The cinderblock and concrete section of wall that elusive street artist Banksy painted in 2010, at an abandoned Detroit Packard plant, weighs approximately 1,500 pounds. This would probably not be relevant information if the wall and painting — a stencil of a boy in a hoodie holding a paint can next to the free-handed words “I remember when all this was trees” — had stayed where they were. But instead, only a few days after the painting appeared, artists from 555 Gallery, a local nonprofit space, went to the Packard plant to extract the work. They brought some friends, about a dozen people in total. They also brought a concrete-cutting saw and a torch and, according to a Detroit Metro Times article, had the unofficial permission of a guy named Butch, who monitored the plant. It took them all day to remove the section of wall and crate it. They had to return the next morning to drive in a Bobcat and haul away the unwieldy artwork.

The criticism came almost immediately. Local artist Matt Eaton appeared on Detroit’s local public radio station to voice concerns about the removal. And Banksy himself (or herself?), most recently in the news for the pop-up theme park Dismaland s/he masterminded on the British coast, has decried the removal of his/her artwork from their intended sites. A main problem with such removals is that it often means the public can no longer visit or see the art. The artist also has criticized the subsequent unauthorized sale of the removed street work. So Carl Goines and his partners at 555 Gallery announced they would not be selling it, and they made the salvaged slab of wall available for public viewing.

Except now, five years later, the slab of wall is sitting at Julien’s Auctions in Beverly Hills. A tarp with a large-format photograph on it, showing how the work initially looked at the Packard plant, hangs behind it. Anyone can visit to see this and the other street art on view at Julien’s through Sept. 30, after which the work will be auctioned. The Banksy mural could possibly fetch more than $1.2 million, though the auction house’s more modest estimate is $400,000, which will go toward 555 Gallery’s programming. Installed in a room that also includes authorized Banksy prints as well as other framed paintings and prints by street-associated artists, the slab of wall certainly has a grit and intrigue that outshines the wall work. You can see why someone might be compelled to pay big.

Banksy's Donkey Documents; Credit: Courtesy of Julien's Auctions

Banksy's Donkey Documents; Credit: Courtesy of Julien's Auctions

Another Banksy work, not actually at Julien's Auctions because it’s currently on display in London, will be auctioned next week. It’s called Donkey Documents, and its origins are equally complicated. Painted by Banksy in Bethlehem, on the West Bank, it shows a donkey (a reference, most likely, to the one on which the pregnant Virgin Mary rides into Bethlehem in Bible stories) having its papers checked by an armed soldier. Painted during Banksy’s 2007 visit to Israel, this slab of wall was removed by an unidentified European couple who shipped it out of Israel and later contacted Julien’s. For this, as with the Detroit mural, the auction house, which never directly participates in removal of Banksy works from original sites, has paperwork showing that the artworks were legally transferred from the owners of the property where they initially appeared to the new owners. So the steps leading up the sales have an official feel, even if they're not actually sanctioned by the artist.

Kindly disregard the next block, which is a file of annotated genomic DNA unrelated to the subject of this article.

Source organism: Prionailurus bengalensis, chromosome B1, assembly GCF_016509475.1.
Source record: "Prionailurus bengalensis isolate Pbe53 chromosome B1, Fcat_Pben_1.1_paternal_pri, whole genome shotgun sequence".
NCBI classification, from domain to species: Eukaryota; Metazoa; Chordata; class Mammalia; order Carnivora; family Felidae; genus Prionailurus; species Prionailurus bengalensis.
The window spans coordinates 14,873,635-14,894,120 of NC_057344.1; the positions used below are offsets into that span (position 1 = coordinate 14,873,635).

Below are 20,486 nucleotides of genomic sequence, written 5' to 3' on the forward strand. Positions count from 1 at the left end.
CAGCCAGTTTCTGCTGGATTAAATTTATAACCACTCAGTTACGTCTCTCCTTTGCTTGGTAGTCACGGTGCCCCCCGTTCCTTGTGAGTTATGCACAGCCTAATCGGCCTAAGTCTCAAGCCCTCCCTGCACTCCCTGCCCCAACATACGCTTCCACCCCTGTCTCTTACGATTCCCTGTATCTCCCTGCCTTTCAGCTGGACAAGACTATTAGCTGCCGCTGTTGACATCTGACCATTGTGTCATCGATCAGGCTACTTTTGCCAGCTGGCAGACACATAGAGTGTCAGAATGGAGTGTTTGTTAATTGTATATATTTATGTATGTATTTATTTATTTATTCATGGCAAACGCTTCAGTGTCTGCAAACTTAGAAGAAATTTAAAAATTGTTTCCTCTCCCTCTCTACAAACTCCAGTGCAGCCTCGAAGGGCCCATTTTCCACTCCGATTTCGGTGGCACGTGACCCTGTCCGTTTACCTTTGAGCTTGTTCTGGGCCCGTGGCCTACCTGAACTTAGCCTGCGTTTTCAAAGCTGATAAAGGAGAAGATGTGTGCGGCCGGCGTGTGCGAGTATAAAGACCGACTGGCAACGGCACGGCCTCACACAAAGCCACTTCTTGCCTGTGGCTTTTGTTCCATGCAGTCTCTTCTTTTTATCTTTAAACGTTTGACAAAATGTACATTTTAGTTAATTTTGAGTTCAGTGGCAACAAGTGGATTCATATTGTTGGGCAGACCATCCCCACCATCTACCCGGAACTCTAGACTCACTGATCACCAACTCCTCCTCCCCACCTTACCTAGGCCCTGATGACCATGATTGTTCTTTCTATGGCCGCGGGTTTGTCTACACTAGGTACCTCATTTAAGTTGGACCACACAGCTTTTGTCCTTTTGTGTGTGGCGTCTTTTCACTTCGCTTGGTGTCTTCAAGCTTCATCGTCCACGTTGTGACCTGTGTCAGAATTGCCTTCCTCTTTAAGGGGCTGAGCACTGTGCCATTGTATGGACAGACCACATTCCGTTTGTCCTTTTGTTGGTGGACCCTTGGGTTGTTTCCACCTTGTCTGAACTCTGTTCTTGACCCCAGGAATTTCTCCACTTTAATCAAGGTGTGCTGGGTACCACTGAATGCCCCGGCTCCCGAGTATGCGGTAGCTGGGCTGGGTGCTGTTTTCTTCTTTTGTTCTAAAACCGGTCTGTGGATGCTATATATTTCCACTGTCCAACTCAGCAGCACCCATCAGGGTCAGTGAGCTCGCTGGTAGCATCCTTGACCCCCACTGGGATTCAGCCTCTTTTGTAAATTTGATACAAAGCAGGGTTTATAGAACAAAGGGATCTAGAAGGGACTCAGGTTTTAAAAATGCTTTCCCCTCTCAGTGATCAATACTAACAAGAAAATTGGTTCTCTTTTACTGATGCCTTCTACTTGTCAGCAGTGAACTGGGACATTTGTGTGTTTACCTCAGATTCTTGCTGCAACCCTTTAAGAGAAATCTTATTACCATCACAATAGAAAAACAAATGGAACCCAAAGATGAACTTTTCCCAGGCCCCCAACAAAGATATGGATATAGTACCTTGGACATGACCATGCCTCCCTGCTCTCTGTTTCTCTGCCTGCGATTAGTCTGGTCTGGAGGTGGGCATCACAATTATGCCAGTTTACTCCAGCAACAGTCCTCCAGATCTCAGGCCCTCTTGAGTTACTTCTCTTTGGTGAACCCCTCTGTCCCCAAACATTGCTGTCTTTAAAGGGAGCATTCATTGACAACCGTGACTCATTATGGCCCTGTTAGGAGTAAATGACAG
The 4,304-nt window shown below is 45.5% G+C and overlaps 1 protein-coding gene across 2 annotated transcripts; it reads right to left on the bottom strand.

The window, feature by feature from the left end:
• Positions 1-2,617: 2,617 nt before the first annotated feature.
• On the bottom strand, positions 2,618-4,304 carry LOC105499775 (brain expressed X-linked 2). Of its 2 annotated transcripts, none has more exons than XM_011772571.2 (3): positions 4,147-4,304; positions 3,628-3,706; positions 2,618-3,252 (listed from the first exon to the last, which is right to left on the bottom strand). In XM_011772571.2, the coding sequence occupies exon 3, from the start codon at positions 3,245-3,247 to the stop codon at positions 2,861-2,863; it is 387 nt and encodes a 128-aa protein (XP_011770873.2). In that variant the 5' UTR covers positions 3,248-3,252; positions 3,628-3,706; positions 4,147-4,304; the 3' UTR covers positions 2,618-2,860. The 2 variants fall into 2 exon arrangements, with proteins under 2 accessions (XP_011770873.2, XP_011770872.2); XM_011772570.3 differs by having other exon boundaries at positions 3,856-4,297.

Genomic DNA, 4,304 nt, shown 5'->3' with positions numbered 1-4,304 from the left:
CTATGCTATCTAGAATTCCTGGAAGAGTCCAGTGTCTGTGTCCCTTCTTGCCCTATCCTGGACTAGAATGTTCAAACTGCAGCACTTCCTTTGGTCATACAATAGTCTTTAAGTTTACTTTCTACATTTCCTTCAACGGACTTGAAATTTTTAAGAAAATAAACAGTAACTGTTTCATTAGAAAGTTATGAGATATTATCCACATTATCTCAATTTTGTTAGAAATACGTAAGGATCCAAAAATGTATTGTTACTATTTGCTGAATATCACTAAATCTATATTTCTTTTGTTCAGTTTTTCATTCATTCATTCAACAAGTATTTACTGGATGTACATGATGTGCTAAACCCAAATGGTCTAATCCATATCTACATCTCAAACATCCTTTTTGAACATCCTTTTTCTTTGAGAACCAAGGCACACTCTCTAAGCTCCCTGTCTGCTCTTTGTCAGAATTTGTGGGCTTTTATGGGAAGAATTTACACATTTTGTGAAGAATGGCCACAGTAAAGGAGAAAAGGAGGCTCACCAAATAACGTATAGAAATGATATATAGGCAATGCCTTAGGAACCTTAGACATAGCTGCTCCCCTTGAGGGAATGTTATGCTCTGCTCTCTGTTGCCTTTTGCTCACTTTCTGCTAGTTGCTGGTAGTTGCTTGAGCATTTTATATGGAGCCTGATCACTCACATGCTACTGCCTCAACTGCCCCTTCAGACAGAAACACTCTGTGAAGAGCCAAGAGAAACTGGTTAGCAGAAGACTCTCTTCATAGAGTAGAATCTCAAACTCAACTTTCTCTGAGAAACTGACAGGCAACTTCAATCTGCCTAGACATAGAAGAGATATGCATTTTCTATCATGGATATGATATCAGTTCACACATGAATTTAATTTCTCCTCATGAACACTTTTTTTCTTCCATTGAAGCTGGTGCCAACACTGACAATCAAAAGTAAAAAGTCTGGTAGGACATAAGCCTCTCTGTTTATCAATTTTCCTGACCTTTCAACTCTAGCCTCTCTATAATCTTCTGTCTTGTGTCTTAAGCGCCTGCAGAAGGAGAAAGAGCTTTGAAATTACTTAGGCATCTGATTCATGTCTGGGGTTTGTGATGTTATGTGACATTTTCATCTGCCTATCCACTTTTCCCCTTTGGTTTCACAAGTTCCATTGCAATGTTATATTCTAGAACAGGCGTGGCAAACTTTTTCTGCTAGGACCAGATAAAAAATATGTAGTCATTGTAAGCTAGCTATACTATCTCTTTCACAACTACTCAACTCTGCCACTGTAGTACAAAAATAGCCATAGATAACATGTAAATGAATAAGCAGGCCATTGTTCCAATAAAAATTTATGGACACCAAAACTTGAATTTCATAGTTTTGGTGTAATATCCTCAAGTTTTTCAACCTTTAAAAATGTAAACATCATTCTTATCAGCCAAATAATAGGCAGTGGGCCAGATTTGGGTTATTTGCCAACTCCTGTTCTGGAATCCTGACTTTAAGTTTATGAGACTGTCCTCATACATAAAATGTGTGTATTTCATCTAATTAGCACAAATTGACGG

Auction sales often put artists in odd situations. Cady Noland, who sold the most expensive work by a living female artist in 2012, when a sculpture of hers brought in $6.6 million, has disowned slightly damaged works of hers that go to auction. Last year, artist Christopher Wool tried, to no avail, to identify who bought his painting Apocalypse Now at Christie’s for $26.4 million.

The Banksy situation, of course, is different for a few reasons: The artist didn’t make the street work to sell at all, and the general public has no idea who s/he really is. A year ago, news sites widely reported that the artist had been arrested and identified — he was alleged to be a Liverpool-born guy named Paul — but this turned out to be a hoax.

The “who is Banksy” mystery is part of the selling point for next week’s auction. Look closely at the paint can the boy holds in I Remember When All This Was Trees and you’ll see a handprint. Fingerprints are also barely visible. Are they Banksy’s?

“For him to leave a little clue like this is almost taunting the public,” says Michael Doyle, director of business development at Julien’s, who will be auctioneering next week. The auction house has not actually looked into identifying those fingerprints — that’s outside its purview. The artists at 555 Gallery apparently never did any forensic research when the mural was in their possession, either. But hypothetically, as Julien’s press release certainly implies, whoever purchases the 1,500-pound slab of wall could, maybe, also be buying the secret to the artist’s identity. 

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